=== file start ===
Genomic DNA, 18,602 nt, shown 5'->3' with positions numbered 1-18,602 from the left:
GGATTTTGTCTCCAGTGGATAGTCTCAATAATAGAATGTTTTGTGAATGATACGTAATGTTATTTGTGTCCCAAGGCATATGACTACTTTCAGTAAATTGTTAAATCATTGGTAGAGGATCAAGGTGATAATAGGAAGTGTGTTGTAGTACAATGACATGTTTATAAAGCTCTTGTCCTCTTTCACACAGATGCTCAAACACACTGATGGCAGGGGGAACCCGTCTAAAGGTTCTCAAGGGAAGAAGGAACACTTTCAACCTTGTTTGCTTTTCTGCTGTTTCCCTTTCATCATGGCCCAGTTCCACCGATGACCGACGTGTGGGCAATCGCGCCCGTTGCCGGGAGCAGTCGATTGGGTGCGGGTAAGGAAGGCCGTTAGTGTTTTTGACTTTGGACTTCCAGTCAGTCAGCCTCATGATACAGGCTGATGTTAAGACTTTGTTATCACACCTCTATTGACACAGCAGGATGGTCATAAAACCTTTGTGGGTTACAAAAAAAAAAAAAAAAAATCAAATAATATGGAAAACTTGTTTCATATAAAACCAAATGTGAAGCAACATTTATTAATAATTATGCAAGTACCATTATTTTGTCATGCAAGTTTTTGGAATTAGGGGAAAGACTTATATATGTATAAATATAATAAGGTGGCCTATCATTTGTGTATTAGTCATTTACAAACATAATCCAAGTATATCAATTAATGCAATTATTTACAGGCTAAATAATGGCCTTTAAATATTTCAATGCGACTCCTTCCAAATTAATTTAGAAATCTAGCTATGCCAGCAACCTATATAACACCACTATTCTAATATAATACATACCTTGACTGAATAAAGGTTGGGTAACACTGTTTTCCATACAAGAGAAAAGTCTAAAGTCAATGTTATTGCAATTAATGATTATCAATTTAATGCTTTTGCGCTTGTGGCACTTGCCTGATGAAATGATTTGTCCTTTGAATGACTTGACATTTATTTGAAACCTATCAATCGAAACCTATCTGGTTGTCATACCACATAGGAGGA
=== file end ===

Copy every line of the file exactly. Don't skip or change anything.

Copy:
Genomic DNA, 18,602 nt, shown 5'->3' with positions numbered 1-18,602 from the left:
GGATTTTGTCTCCAGTGGATAGTCTCAATAATAGAATGTTTTGTGAATGATACGTAATGTTATTTGTGTCCCAAGGCATATGACTACTTTCAGTAAATTGTTAAATCATTGGTAGAGGATCAAGGTGATAATAGGAAGTGTGTTGTAGTACAATGACATGTTTATAAAGCTCTTGTCCTCTTTCACACAGATGCTCAAACACACTGATGGCAGGGGGAACCCGTCTAAAGGTTCTCAAGGGAAGAAGGAACACTTTCAACCTTGTTTGCTTTTCTGCTGTTTCCCTTTCATCATGGCCCAGTTCCACCGATGACCGACGTGTGGGCAATCGCGCCCGTTGCCGGGAGCAGTCGATTGGGTGCGGGTAAGGAAGGCCGTTAGTGTTTTTGACTTTGGACTTCCAGTCAGTCAGCCTCATGATACAGGCTGATGTTAAGACTTTGTTATCACACCTCTATTGACACAGCAGGATGGTCATAAAACCTTTGTGGGTTACAAAAAAAAAAAAAAAAAATCAAATAATATGGAAAACTTGTTTCATATAAAACCAAATGTGAAGCAACATTTATTAATAATTATGCAAGTACCATTATTTTGTCATGCAAGTTTTTGGAATTAGGGGAAAGACTTATATATGTATAAATATAATAAGGTGGCCTATCATTTGTGTATTAGTCATTTACAAACATAATCCAAGTATATCAATTAATGCAATTATTTACAGGCTAAATAATGGCCTTTAAATATTTCAATGCGACTCCTTCCAAATTAATTTAGAAATCTAGCTATGCCAGCAACCTATATAACACCACTATTCTAATATAATACATACCTTGACTGAATAAAGGTTGGGTAACACTGTTTTCCATACAAGAGAAAAGTCTAAAGTCAATGTTATTGCAATTAATGATTATCAATTTAATGCTTTTGCGCTTGTGGCACTTGCCTGATGAAATGATTTGTCCTTTGAATGACTTGACATTTATTTGAAACCTATCAATCGAAACCTATCTGGTTGTCATACCACATAGGAGGA